2. Kyle Kirkman Says April 12, 2009 @ 5:50 pm

    Lee- Thanks for being a leader in the pump track/ skills park arena. I wish I lived close to assist. Keep up the fantastic work.
    Kyle Kirkman
    HMBA/Hoosier Trail Patrol Director
    Evansville Vanderburgh EMA Bike Team 15B1 / 15A14
    NRMET-b/EMD
    Knight Fire 6X20


  3. Eric Benner Says April 12, 2009 @ 9:28 pm

    Hey Lee, was wondering if you could lend some advice to the guys down in Castle Rock on what to do with the land they have for the Rhyolite Freeride park?? Last time that I was down there it was a great piece of land and is chock full of possibilities… Looks like the North end of town is covered (Boulder, Lyons…) maybe this could add some nice bike park action to the south end of town. At least if I can get a meeting with the official people that have the say so on what we can and can’t do, could you at least give some advice on what kind of budget they would be looking at to get you involved and maybe some equipment/trail design as well?? Thanks man, I think your site is great and I have picked up a lot of good advice from here!!-eric


  4. Hersch Says April 13, 2009 @ 10:11 am

    Once again you’ve outdone yourself, Dr. McCormack… contact me so I can run a story in BMA newsletter & website ASAP.

    Laissez les bikepark roulez!
    Hersch


  5. leelikesbikes Says April 13, 2009 @ 11:28 am

    Hey Eric,

    Have the right people email me directly. Rock.


  6. Papawheelie Says April 13, 2009 @ 9:20 pm

    Its like a Six Flags in Lyons. I’ll be there with my shovel. When is groundbreaking?


  7. leelikesbikes Says April 14, 2009 @ 7:04 am

    Right on. I don’t know yet—we’re starting to work that out.


  8. Bruce Says April 14, 2009 @ 11:49 am

    How does the ziggurat work? It looks multi level or some thing.


  9. leelikesbikes Says April 14, 2009 @ 2:21 pm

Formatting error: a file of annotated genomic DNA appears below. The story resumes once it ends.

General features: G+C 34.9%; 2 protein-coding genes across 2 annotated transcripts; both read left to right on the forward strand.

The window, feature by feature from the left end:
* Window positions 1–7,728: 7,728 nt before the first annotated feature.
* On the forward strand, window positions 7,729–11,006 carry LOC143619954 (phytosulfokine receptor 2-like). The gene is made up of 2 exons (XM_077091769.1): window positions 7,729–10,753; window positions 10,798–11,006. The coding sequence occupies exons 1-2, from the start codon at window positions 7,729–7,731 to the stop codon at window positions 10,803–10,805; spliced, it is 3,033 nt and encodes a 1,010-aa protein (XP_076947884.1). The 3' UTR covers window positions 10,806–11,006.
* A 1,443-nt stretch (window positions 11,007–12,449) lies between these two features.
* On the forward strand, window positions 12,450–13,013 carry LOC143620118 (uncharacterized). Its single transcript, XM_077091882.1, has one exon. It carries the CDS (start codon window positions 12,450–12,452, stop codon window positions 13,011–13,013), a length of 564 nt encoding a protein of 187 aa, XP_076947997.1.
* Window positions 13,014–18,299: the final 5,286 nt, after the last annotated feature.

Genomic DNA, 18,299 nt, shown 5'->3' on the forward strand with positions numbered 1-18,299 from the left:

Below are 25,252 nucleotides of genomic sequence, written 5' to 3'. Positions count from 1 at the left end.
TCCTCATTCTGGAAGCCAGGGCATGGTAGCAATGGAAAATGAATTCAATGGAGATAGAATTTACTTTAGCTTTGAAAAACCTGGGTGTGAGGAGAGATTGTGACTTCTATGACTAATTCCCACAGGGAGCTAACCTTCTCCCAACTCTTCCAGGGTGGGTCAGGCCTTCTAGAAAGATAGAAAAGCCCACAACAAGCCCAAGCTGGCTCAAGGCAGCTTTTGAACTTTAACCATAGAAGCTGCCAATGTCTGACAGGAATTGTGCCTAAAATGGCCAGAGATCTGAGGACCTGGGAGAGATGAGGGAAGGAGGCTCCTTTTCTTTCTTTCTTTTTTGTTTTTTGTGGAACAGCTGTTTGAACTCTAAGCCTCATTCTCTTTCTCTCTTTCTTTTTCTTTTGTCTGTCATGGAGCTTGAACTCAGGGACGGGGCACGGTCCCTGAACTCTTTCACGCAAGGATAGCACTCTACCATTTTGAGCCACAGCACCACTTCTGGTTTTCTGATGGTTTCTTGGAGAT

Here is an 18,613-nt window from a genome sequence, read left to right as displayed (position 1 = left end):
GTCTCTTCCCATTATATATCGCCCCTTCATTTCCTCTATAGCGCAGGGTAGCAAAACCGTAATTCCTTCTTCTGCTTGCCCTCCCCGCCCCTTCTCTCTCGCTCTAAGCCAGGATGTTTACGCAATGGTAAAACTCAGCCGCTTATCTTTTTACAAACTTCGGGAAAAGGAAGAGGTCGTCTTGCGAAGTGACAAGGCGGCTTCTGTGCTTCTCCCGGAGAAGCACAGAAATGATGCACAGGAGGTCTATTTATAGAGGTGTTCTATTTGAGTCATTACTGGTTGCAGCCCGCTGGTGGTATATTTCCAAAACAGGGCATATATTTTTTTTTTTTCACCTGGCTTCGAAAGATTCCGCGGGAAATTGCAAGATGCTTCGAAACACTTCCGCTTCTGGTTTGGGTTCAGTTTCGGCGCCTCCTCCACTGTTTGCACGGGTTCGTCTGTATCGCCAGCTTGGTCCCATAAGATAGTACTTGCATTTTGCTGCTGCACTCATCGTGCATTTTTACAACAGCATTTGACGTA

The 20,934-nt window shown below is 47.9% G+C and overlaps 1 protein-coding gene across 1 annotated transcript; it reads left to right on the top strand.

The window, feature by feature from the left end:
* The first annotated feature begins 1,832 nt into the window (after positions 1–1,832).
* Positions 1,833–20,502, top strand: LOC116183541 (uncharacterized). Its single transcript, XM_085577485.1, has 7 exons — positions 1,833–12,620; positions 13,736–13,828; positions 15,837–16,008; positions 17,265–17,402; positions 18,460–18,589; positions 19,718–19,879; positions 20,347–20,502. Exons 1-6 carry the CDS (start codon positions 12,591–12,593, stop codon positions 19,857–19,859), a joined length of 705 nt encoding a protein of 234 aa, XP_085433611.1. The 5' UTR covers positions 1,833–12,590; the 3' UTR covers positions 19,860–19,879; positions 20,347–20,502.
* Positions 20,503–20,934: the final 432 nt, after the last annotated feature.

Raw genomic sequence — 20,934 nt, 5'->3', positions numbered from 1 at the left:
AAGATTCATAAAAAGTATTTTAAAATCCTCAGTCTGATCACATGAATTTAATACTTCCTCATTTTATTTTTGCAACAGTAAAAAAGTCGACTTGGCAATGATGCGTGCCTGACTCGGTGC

There are five platforms, each 18 inches taller than the one below.

    The line on the left is a 20-degree ramp that just about anyone can ride. The line on the right is a vertical face that will be challenging to hop/lunge onto.

    The faces will be made of rock, and there will be a gradual transition from easy to hard.

    Our local riding has tons of rock ledges; this will be great practice.

    I can see using the “easy” ramps to jump in and out of the pump track.


  10. Ben Blitch Says April 16, 2009 @ 9:09 pm

    Lee,

    Not to be overly critical, but as I also do these types of design/builds professionally, and want to see them built as properly and completely as possible to represent us all well; I have a question and a suggestion.

    First are you covered with Professional Liability Insurance to cover any damages that may occur do to potential errors and omissions? It would be a shame to hear of you being on the wrong end of a litigation with mouths to feed. Email me if you do need coverage and I will do my best to steer you towards a few companies.

    Now a design comment. It seems to all be very compartmentalized. I worry that folks will tire of the same routes over time and you may want to try to integrate more crossover lines, transfers and a bit more organic design to the macro traffic flow patterns in the park. You do a great job reflecting your ideas in imagery, it really looks pro.

    Enjoy the project and I wish you the best of luck.

    -Ben


  11. leelikesbikes Says April 17, 2009 @ 8:12 am

    Thanks Ben. Great points.

    I foresee lots of connections between the rollers, tabletops, slalom and trick jumps, as well as between the pump track and natural terrain loop. Showing them makes the diagram a mess—it was actually intimidating to look at!

    Rock.

    —Lee


  12. Lee Likes Bikes Pingback April 30, 2009 @ 12:26 pm

    [...] Lyons Bike Park: Working design, baby! April 30, 2009 : Posted In: The hap’s, Trail building : [...]


  13. tim Says May 3, 2009 @ 5:44 pm

    hey Lee this looks awesome, definately worth a trip from longmont, please email me when you have dig sessions going on, I’m pretty busy but I’d love to help.